The case law Defendant cites does not persuade the Court to the contrary. For example, Newberry v. Board of County Commissioners, 919 P.2d 141 (Wyo.1996), addressed an entirely different set of facts than those currently before the Court. In Newberry, a motorist sued the county when he drove his vehicle off a washed‑out trestle on a recreational trail made from an abandoned railroad line. Id. at 143. The motorist alleged negligence in the operation and maintenance of the railroad right‑of‑way. Id. The Fremont court indicated that RUS would have barred the action if the landowner had been a private entity. Id. at 145. However, the Plaintiff in that case brought an entirely different cause of action than VanDerVelde. Plaintiff Fremont alleged negligent maintenance of a trail‑a claim that squarely falls within the statute's purview of owing no duty to keep the premises safe for other's use. On the other hand, Plaintiff VanDerVelde alleges that a specific action of Defendant's employee was negligent‑there is no mention of negligent maintenance of the premises or a failure to warn. For similar reasons, the other cases mentioned by Defendant fail to apply to the instant action. [FN3]
FN3. Curiously, none of the courts in cases cited by Defendant even applied RUS. See, e.g., Holland v. Weyher/Livsey Constructors, Inc., 651 F.Supp. 409 (D.Wyo.1987); Yalowizer v. Husky Oil Co ., 629 P.2d 465 (Wyo.1981).
Likewise, the Court finds that § 103(a) of RUS does not apply to this action. First, § 103(a) is inapplicable because Defendant's employee was not using the land for "recreational" purposes. The statute only shields a landowner from liability for the actions of a person who uses the land for "recreational purposes." It is undisputed that Defendant's employee was at the White Pine Ski area on official business, namely, snowmobile training. Because he was not using the land for "recreational purposes," § 103(a) does not apply.
Second, the statute does not apply because the "person using the land" and the "landowner" are one in the same. The intention of section 103(a)(iii) was to shield a landowner from the actions of a third‑party recreationalist if that recreationalist injured another party upon the landowner's land. For example, say Landowner "L" let Snowmobiler "S" use L's land for recreation and S subsequently ran over Cross‑Country Skier "C". Section 103(a) would prohibit C's cause of action against L, but not against S. However, if L herself negligently ran over C, Section 103 would be inapplicable because C's injuries were not caused by a third‑party "person using the land," they were caused by the landowner. According to the plain language of the statute, the "owner of land" and the "person using the land" cannot be the same entity, as they are in the case at bar. The statute just doesn't apply to the situation presented in this case.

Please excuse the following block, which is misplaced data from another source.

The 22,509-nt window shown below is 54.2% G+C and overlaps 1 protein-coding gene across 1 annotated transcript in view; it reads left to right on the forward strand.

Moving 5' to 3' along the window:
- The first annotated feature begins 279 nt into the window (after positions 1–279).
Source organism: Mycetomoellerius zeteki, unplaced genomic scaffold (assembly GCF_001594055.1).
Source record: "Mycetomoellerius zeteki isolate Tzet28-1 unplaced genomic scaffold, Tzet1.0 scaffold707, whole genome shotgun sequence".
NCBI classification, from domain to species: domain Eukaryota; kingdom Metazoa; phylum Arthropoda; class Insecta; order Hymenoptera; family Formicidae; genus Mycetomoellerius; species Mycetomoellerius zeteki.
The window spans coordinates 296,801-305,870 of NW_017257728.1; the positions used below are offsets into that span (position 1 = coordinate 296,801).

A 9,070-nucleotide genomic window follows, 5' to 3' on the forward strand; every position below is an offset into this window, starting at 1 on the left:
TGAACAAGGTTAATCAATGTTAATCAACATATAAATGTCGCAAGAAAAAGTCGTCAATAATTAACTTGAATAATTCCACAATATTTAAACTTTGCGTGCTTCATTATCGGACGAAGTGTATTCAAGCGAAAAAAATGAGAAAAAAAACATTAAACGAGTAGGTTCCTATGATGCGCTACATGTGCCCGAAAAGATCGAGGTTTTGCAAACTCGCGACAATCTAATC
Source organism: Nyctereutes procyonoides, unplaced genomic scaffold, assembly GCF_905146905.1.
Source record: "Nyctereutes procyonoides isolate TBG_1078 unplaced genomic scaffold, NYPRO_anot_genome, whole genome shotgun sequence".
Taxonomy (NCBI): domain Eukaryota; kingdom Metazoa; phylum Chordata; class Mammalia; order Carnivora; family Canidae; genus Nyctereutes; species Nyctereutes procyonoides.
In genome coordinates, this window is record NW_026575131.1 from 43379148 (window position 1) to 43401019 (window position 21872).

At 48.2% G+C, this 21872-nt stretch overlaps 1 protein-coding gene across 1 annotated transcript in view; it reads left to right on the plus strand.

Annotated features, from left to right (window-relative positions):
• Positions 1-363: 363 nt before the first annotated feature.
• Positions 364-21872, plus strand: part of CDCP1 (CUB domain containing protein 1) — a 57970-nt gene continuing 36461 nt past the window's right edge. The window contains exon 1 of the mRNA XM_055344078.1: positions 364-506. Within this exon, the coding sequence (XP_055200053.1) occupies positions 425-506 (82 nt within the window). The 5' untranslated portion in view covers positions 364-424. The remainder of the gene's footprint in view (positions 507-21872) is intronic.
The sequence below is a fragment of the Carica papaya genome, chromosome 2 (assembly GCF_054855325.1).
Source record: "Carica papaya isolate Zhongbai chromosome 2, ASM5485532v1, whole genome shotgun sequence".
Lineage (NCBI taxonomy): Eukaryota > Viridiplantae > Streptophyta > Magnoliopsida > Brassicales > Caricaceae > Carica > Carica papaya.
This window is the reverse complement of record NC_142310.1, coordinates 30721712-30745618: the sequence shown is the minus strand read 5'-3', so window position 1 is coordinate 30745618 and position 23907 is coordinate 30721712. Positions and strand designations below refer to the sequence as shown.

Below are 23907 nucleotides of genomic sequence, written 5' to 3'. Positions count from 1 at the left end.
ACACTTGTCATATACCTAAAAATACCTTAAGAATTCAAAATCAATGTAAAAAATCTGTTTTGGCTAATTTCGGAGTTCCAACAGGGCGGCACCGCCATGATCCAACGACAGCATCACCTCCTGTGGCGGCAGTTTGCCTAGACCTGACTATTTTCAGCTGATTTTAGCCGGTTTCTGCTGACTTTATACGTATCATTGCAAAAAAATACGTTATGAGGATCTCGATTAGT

Consequently, the Court finds as a matter of law that RUS does not apply to the instant action. Defendant's Motion for Summary Judgment based on the Wyoming RUS is DENIED.
B. The Recreational Safety Act
Defendant also argues that Mr. VanDerVelde's cause of action is barred by RSA, Wyo. Stat. Ann. §§ 121‑123. Defendant contends that Mr. VanDerVelde's injuries, if any, resulted from the inherent risks of cross‑country skiing. The RSA provides, in pertinent part:
(a) Any person who takes part in any sport or recreational opportunity assumes the inherent risk of injury and all legal responsibility for damage, injury or death to himself ... that results from the inherent risks in that sport or recreational opportunity.
(b) A provider of any sport or recreational activity, is not required to eliminate, alter or control the inherent risks within the particular sport or recreational opportunity.
Wyo. Stat. Ann. § 1‑1‑123 (Michie 1996).
A "provider" is "any person or governmental entity which for profit or otherwise, offers or conducts a sport or recreational opportunity; cross‑ country skiing is included in the definition of "sport or recreational opportunity." Wyo. Stat. Ann. § 1‑1‑122(a)(ii), (iii). At the time this accident occurred, the RSA defined an "inherent risk" as "any risk that is characteristic of or intrinsic to any sport or recreational opportunity and which cannot reasonably be eliminated, altered or controlled." [FN4] Wyo. Stat. Ann. § 1‑1‑122(a)(i) (Michie 1996).